So, my question is this: Is there a MBA Vice President at HP who gets a bonus based upon the revenue "generated" by denying warranty work?

Having briefly worked in the insurance industry, I will be the first to tell you that insurers consider a denied claim to be profit. Only strict regulation keeps them from screwing the public anymore than they can get away with. I wonder if someone in the HP executive suite knows what I'm talking about.

HP, Best Buy and Geeksquad have until Monday before I call the state Attorney General.
Have I mentioned that David Brooks can be an idiot?

Pontificating on the need to overturn Roe v. Wade so that the nation can heal, (yeah... that'll help [/sarcasm]) Brooks makes a few assinine statements:
Liberals lost touch with working-class Americans because they never had to have a conversation about values with those voters; they could just rely on the courts to impose their views.
Yep... there they go.. those pesky Democrats pissing on the working class. Ugh. Of course what he meant to say is that liberals have not had a conversation with the religious right. Speaking from a wee bit of personal experience, I can attest that it is the fundies who don't want to listen. For Pete's sake, one of the biggest problems that liberals have is that they never shut up.

Then there is this gem:
Up until now, minorities have generally not used the filibuster to defeat nominees that have majority support. They have allowed nominees to have an up or down vote. But this tradition has been washed away.
Bullshit! "up or down vote"?!? Brooks certainly likes his selective amnesia. While the GOP did, in fact, engage in judicial filibusters on at least two occasions, their frequently used tool for blocking judges was the blue slip. If *either* Senator from the state of a nominee, regardless of party, objected to the nomination, it was dead in the water. Since taking over the Senate, the GOP has changed that rule. Now it requires *both* Senators from a state to block a nominee. It might not seem like a major change but it is.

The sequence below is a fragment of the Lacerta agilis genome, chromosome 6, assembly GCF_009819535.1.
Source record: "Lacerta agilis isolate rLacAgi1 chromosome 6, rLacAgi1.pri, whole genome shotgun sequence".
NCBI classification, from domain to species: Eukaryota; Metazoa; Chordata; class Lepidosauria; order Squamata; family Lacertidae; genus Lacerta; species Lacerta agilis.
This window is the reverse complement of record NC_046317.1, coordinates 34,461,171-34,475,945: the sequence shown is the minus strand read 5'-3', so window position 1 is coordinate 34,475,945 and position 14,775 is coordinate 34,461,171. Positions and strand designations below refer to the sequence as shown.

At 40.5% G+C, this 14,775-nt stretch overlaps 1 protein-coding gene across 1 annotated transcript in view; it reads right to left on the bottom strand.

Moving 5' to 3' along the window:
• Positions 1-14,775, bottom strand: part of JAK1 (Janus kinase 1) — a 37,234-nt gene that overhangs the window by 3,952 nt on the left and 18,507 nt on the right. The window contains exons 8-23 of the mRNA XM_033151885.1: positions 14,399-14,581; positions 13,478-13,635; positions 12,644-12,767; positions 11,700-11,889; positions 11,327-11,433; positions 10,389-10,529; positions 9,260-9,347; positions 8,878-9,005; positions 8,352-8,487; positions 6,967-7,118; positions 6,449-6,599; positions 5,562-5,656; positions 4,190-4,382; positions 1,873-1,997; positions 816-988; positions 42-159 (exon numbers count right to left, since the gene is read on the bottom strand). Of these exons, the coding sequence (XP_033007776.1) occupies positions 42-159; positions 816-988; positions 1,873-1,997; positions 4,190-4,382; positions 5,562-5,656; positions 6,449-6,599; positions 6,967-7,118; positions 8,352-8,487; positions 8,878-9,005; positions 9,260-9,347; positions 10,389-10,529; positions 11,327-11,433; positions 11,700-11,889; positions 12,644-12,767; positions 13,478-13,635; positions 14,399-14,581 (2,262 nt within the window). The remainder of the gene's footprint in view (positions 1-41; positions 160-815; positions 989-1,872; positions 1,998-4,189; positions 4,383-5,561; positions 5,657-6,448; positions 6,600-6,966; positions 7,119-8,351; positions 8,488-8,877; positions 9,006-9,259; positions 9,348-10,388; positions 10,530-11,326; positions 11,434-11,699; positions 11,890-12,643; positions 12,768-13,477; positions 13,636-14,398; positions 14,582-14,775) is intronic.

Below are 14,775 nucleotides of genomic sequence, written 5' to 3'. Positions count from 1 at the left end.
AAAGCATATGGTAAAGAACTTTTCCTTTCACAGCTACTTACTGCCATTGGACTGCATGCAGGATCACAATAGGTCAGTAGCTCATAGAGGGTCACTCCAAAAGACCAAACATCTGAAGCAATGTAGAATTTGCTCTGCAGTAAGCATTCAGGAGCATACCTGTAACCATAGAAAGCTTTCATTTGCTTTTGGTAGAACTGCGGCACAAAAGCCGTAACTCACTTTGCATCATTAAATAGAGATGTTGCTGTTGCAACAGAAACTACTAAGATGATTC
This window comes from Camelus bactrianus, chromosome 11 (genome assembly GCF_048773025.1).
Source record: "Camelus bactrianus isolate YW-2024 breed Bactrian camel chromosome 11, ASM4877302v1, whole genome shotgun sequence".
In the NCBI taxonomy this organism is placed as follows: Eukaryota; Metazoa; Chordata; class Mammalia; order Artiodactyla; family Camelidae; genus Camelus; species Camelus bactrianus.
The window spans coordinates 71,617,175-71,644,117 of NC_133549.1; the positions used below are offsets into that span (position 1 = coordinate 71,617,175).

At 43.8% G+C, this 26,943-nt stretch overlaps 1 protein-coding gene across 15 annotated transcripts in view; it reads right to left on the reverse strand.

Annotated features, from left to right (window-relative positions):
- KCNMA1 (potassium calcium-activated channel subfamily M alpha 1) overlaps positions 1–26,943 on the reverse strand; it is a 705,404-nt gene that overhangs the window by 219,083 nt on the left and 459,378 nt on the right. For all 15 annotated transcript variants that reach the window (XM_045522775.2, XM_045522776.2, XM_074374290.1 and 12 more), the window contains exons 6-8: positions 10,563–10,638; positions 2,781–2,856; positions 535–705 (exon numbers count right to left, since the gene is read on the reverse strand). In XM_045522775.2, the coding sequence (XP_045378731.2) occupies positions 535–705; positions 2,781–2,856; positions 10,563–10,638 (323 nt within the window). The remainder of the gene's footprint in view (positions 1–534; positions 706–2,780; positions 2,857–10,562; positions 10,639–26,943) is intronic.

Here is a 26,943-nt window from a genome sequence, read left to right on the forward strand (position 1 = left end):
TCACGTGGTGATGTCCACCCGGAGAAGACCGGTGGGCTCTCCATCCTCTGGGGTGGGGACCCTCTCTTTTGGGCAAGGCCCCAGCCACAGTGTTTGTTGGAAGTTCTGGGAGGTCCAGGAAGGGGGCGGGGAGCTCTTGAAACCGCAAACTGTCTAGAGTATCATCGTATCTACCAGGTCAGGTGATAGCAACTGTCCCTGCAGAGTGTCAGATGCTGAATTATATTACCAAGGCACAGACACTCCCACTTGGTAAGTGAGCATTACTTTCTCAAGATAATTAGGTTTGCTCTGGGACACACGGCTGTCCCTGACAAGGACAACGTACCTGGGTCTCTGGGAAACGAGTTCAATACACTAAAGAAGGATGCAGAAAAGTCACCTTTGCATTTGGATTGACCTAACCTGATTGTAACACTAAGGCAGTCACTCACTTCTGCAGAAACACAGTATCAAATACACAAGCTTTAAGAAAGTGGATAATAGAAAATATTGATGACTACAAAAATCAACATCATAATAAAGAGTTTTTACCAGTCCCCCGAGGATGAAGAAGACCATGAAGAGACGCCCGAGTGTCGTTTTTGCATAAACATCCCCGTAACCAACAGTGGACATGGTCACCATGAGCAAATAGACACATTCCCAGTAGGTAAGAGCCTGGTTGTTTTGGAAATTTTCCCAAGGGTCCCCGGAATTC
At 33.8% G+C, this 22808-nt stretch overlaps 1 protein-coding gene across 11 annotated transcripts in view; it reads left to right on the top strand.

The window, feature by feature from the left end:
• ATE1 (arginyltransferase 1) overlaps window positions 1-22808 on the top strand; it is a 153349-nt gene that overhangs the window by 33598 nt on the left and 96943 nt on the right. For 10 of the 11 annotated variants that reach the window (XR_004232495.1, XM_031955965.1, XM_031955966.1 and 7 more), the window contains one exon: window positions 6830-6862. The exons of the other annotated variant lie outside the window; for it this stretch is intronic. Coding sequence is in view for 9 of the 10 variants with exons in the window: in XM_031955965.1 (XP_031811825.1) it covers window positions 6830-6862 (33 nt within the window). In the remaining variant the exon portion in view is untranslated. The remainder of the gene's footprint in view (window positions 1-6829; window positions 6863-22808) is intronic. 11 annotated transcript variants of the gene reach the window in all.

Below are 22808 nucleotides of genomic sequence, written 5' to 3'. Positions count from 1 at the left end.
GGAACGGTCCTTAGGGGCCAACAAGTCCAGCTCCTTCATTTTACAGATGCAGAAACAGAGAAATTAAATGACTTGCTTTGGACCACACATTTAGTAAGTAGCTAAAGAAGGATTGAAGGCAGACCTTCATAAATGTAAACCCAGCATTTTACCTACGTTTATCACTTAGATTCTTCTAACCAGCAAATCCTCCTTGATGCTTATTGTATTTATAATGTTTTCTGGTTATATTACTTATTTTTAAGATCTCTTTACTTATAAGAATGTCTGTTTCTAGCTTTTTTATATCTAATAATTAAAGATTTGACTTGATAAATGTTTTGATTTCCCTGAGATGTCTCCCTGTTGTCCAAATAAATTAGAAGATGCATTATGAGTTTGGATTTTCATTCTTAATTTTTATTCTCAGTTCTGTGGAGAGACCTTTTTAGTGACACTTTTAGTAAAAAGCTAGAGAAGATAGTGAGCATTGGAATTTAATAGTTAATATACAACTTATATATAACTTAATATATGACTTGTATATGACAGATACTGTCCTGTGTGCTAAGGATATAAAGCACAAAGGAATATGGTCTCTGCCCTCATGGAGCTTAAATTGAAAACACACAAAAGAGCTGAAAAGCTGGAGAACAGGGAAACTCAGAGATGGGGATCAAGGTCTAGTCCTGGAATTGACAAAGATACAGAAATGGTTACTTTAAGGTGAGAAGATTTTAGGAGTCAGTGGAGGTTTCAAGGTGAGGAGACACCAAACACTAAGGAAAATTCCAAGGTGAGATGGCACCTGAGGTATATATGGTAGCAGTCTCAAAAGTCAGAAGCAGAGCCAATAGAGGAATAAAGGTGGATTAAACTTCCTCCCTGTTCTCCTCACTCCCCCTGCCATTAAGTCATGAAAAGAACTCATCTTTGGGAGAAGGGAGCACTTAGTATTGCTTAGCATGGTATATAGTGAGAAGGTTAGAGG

Democrats have blocked 10 extreme nominees to the Federal bench in the past 4 years.

How many of Bill Clinton's nominees did the Republicans torpedo with the blue slip rules? 64.

"up or down vote".... my ass!
Wednesday, April 20, 2005
Strange developments in Iraq.

You probably recall the story several weeks ago of the large raid on a insurgent/terrorist base on Lake Tharthar, west of Tikrit. All the major US media ran articles extolling the emerging competence of the new Iraqi security forces. Then, it turned out that it might not have actually happened that way. The insurgent body count was reported at 85, but no bodies were actually found.

I speculated at the time that either there were no bodies to begin with, or that they might have killed the wrong people and "disappeared" the bodies to avoid a problem. As unlikely as this might sound, it has happened. Especially with new, poorly trained forces. We never heard anything more about that little incident as the country became fascinated by watching Terri Schiavo and the pope die.

Recently, we've watched the reports coming out of Madaen regarding the 150 Shiite hostages taken by Sunni insurgents. The oh-so-competent Iraqi security forces surround the town and conduct door to door searches and find---nothing. Now the media reports that the hostage situation was exaggerated, or perhaps even fabricated.

Today, we see that 50 bodies have been dragged out of the Tigris. The Iraqi authorities assure us that they are the murdered bodies of the hostages in Madaen. Of course, the folks in Madaen, including most Shiite residents, just told us yesterday that there were no hostages there; that rumor began with an "anonymous official" in Baghdad.